Cow urine can account for up to 90 per cent of nitrogen leaching into freshwater. There is no easy way to prevent this as the biggest problem with urine is that cows deposit it in a small concentrated area so the pasture is unable to take up all the nitrogen that is contained within it. An ideal answer might be attaching sprinkler systems to cows to spread out their urine, however, this is far from possible.
There are other ways to capture waste, including feed pads, stand off pads, and herd homes or barns. Usually these systems are not used all of the time and instead can be used when soils are most prone to leaching and damage (from soil compaction). Animal effluent can be captured and applied more evenly to soil as a fertiliser source; this can minimise potential leaching. However, there are obvious downsides to pads and barns – they are expensive, generally a brought-in feed source is required to feed cows, and they do not truly address the problem of cow urine leaching. Growing additional feed has its own problems with nitrogen leaching from feed crops and the extra land required to grow this feed.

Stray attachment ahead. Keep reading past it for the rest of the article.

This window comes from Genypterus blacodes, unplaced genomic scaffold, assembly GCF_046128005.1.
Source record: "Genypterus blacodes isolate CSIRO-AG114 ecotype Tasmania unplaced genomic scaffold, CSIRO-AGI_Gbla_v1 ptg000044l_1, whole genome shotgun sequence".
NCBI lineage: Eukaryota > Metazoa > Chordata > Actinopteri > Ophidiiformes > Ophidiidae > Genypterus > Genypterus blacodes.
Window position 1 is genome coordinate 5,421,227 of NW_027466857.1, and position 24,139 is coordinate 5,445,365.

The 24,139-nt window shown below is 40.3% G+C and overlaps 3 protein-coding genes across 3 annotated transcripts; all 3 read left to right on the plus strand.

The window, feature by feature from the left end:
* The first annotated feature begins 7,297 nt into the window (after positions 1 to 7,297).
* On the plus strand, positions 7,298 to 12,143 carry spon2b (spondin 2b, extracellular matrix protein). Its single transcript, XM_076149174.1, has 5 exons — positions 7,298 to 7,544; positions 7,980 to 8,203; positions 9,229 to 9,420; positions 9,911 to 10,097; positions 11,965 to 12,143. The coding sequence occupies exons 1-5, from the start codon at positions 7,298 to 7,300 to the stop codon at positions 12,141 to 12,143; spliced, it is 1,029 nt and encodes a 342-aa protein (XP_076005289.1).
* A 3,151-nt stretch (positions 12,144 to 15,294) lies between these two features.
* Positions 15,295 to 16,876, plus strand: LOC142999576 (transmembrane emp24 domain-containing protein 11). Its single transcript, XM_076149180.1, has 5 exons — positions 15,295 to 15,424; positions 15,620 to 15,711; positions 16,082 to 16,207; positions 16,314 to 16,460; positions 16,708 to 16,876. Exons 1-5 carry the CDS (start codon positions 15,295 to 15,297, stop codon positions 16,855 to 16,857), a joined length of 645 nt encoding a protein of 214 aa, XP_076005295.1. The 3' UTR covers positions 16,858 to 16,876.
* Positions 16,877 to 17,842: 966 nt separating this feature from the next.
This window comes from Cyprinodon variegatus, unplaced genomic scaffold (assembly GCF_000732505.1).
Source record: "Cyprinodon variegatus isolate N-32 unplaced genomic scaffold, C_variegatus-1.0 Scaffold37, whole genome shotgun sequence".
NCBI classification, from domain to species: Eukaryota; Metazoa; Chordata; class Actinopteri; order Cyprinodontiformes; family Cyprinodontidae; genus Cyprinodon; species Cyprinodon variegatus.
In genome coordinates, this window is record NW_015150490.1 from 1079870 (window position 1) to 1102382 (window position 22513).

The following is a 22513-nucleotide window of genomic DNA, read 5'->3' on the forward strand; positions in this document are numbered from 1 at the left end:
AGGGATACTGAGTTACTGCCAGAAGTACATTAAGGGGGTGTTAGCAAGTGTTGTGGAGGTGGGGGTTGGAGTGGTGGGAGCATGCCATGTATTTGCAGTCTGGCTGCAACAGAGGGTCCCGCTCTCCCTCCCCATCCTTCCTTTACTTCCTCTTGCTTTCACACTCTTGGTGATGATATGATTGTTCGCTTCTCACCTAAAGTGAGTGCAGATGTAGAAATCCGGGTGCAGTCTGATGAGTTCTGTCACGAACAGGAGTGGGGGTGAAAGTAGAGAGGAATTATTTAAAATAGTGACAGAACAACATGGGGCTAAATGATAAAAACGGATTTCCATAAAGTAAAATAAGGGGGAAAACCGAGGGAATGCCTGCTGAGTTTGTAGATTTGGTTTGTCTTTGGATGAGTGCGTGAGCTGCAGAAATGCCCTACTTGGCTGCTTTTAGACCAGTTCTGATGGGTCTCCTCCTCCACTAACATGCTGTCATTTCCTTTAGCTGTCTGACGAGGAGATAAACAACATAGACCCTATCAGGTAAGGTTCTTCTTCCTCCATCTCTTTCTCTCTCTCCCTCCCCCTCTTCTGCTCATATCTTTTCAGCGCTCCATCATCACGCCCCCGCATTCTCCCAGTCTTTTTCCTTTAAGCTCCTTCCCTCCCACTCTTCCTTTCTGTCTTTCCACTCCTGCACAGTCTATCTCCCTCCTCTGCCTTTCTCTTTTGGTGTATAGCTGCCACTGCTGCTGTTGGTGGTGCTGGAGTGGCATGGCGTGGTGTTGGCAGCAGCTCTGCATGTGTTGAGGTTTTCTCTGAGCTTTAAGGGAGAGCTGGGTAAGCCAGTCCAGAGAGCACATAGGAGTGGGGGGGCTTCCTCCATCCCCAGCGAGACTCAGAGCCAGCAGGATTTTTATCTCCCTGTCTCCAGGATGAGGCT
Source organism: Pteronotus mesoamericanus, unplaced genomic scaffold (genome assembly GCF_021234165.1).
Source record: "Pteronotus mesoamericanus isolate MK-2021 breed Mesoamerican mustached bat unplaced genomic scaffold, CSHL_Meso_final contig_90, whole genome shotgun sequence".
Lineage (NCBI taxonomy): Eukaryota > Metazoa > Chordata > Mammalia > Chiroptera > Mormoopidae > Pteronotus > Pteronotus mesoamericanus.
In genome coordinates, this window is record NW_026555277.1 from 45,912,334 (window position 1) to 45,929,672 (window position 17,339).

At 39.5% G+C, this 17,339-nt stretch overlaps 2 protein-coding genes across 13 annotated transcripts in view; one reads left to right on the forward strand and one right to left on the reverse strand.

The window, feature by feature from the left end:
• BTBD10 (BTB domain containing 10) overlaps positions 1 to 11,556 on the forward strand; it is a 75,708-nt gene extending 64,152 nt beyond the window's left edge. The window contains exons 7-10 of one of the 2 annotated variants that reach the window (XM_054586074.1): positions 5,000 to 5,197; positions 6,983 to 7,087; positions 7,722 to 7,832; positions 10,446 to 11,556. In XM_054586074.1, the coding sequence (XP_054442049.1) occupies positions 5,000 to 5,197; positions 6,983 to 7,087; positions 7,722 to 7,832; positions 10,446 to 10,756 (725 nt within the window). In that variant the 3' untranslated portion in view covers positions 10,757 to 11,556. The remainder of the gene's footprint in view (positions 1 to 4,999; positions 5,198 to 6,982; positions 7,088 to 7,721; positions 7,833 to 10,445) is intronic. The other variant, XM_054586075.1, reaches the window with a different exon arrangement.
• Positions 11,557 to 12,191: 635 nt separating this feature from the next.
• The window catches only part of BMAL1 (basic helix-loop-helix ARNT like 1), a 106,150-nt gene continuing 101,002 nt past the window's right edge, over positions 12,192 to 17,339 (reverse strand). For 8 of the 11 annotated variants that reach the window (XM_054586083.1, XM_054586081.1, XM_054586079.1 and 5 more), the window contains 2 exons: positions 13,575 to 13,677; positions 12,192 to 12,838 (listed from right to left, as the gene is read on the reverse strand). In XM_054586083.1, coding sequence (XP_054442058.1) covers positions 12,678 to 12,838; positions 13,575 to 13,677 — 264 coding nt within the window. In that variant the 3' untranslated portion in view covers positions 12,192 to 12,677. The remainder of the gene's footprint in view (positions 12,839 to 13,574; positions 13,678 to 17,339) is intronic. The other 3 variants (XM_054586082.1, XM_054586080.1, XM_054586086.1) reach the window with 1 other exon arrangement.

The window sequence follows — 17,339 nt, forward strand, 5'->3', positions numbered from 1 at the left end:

The best way is to reduce the inputs of urine to the soil – by lowering stocking rates and reducing nitrogen fertiliser use. We can’t keep relying on technology to get us out of the mess we’re in and continue along the same path of increasing intensification. This is an issue of intensification and we can only address it by adopting less intensive land uses.